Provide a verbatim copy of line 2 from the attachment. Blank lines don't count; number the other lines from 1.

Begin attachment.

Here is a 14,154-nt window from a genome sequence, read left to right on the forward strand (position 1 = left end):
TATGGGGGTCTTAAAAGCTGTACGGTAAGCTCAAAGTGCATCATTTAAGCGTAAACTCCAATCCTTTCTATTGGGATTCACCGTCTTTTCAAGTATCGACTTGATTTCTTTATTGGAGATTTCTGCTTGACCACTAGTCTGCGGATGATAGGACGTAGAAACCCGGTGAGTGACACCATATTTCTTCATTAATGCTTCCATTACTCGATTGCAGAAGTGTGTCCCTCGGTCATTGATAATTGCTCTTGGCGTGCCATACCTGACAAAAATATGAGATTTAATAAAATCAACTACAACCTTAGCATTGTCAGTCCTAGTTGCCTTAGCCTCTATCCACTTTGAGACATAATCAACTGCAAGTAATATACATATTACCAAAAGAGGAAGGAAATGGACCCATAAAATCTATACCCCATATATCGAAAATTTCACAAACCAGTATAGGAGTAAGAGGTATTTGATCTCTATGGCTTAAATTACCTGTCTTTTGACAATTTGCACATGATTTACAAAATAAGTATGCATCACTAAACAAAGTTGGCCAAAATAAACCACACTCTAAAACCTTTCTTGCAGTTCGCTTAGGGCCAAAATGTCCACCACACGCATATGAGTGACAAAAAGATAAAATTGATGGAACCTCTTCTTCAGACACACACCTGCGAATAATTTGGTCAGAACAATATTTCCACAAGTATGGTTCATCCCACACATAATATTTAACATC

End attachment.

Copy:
TATGGGGGTCTTAAAAGCTGTACGGTAAGCTCAAAGTGCATCATTTAAGCGTAAACTCCAATCCTTTCTATTGGGATTCACCGTCTTTTCAAGTATCGACTTGATTTCTTTATTGGAGATTTCTGCTTGACCACTAGTCTGCGGATGATAGGACGTAGAAACCCGGTGAGTGACACCATATTTCTTCATTAATGCTTCCATTACTCGATTGCAGAAGTGTGTCCCTCGGTCATTGATAATTGCTCTTGGCGTGCCATACCTGACAAAAATATGAGATTTAATAAAATCAACTACAACCTTAGCATTGTCAGTCCTAGTTGCCTTAGCCTCTATCCACTTTGAGACATAATCAACTGCAAGTAATATACATATTACCAAAAGAGGAAGGAAATGGACCCATAAAATCTATACCCCATATATCGAAAATTTCACAAACCAGTATAGGAGTAAGAGGTATTTGATCTCTATGGCTTAAATTACCTGTCTTTTGACAATTTGCACATGATTTACAAAATAAGTATGCATCACTAAACAAAGTTGGCCAAAATAAACCACACTCTAAAACCTTTCTTGCAGTTCGCTTAGGGCCAAAATGTCCACCACACGCATATGAGTGACAAAAAGATAAAATTGATGGAACCTCTTCTTCAGACACACACCTGCGAATAATTTGGTCAGAACAATATTTCCACAAGTATGGTTCATCCCACACATAATATTTAACATC